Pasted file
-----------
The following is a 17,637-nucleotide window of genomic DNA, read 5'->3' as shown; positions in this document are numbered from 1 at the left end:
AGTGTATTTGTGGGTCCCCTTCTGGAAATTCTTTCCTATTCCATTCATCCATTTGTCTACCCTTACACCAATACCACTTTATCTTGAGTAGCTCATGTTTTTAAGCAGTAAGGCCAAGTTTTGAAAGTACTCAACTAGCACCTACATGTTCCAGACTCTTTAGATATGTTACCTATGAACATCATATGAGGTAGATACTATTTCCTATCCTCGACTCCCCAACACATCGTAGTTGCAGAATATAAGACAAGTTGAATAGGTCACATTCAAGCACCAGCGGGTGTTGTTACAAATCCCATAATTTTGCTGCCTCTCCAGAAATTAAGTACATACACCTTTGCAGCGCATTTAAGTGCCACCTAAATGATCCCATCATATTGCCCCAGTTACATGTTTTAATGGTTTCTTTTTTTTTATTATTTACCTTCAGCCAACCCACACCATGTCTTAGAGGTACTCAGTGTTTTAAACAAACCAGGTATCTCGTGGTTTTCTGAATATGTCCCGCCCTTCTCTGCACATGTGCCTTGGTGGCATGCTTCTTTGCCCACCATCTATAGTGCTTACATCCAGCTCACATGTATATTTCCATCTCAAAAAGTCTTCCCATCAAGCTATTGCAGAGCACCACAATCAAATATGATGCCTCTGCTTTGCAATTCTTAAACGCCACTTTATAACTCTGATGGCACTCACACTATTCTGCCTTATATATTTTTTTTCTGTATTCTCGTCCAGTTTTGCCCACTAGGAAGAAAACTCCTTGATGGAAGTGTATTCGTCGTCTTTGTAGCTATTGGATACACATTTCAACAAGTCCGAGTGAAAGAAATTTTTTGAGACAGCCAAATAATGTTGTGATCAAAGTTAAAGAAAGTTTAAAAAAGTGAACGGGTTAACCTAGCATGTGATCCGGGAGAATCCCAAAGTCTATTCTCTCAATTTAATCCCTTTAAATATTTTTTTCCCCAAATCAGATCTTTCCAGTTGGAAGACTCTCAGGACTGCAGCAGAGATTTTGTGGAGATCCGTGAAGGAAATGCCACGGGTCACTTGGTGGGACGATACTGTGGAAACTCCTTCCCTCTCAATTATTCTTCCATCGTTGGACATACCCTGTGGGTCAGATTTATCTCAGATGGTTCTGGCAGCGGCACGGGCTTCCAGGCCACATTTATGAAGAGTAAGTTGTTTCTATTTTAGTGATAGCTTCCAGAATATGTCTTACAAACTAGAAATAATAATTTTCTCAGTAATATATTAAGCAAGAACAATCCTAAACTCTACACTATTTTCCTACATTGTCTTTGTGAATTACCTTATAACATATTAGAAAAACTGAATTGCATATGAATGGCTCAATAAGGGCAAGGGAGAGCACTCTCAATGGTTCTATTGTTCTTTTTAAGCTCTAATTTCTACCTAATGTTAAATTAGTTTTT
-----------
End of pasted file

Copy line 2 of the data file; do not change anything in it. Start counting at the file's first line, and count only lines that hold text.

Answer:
AGTGTATTTGTGGGTCCCCTTCTGGAAATTCTTTCCTATTCCATTCATCCATTTGTCTACCCTTACACCAATACCACTTTATCTTGAGTAGCTCATGTTTTTAAGCAGTAAGGCCAAGTTTTGAAAGTACTCAACTAGCACCTACATGTTCCAGACTCTTTAGATATGTTACCTATGAACATCATATGAGGTAGATACTATTTCCTATCCTCGACTCCCCAACACATCGTAGTTGCAGAATATAAGACAAGTTGAATAGGTCACATTCAAGCACCAGCGGGTGTTGTTACAAATCCCATAATTTTGCTGCCTCTCCAGAAATTAAGTACATACACCTTTGCAGCGCATTTAAGTGCCACCTAAATGATCCCATCATATTGCCCCAGTTACATGTTTTAATGGTTTCTTTTTTTTTATTATTTACCTTCAGCCAACCCACACCATGTCTTAGAGGTACTCAGTGTTTTAAACAAACCAGGTATCTCGTGGTTTTCTGAATATGTCCCGCCCTTCTCTGCACATGTGCCTTGGTGGCATGCTTCTTTGCCCACCATCTATAGTGCTTACATCCAGCTCACATGTATATTTCCATCTCAAAAAGTCTTCCCATCAAGCTATTGCAGAGCACCACAATCAAATATGATGCCTCTGCTTTGCAATTCTTAAACGCCACTTTATAACTCTGATGGCACTCACACTATTCTGCCTTATATATTTTTTTTCTGTATTCTCGTCCAGTTTTGCCCACTAGGAAGAAAACTCCTTGATGGAAGTGTATTCGTCGTCTTTGTAGCTATTGGATACACATTTCAACAAGTCCGAGTGAAAGAAATTTTTTGAGACAGCCAAATAATGTTGTGATCAAAGTTAAAGAAAGTTTAAAAAAGTGAACGGGTTAACCTAGCATGTGATCCGGGAGAATCCCAAAGTCTATTCTCTCAATTTAATCCCTTTAAATATTTTTTTCCCCAAATCAGATCTTTCCAGTTGGAAGACTCTCAGGACTGCAGCAGAGATTTTGTGGAGATCCGTGAAGGAAATGCCACGGGTCACTTGGTGGGACGATACTGTGGAAACTCCTTCCCTCTCAATTATTCTTCCATCGTTGGACATACCCTGTGGGTCAGATTTATCTCAGATGGTTCTGGCAGCGGCACGGGCTTCCAGGCCACATTTATGAAGAGTAAGTTGTTTCTATTTTAGTGATAGCTTCCAGAATATGTCTTACAAACTAGAAATAATAATTTTCTCAGTAATATATTAAGCAAGAACAATCCTAAACTCTACACTATTTTCCTACATTGTCTTTGTGAATTACCTTATAACATATTAGAAAAACTGAATTGCATATGAATGGCTCAATAAGGGCAAGGGAGAGCACTCTCAATGGTTCTATTGTTCTTTTTAAGCTCTAATTTCTACCTAATGTTAAATTAGTTTTT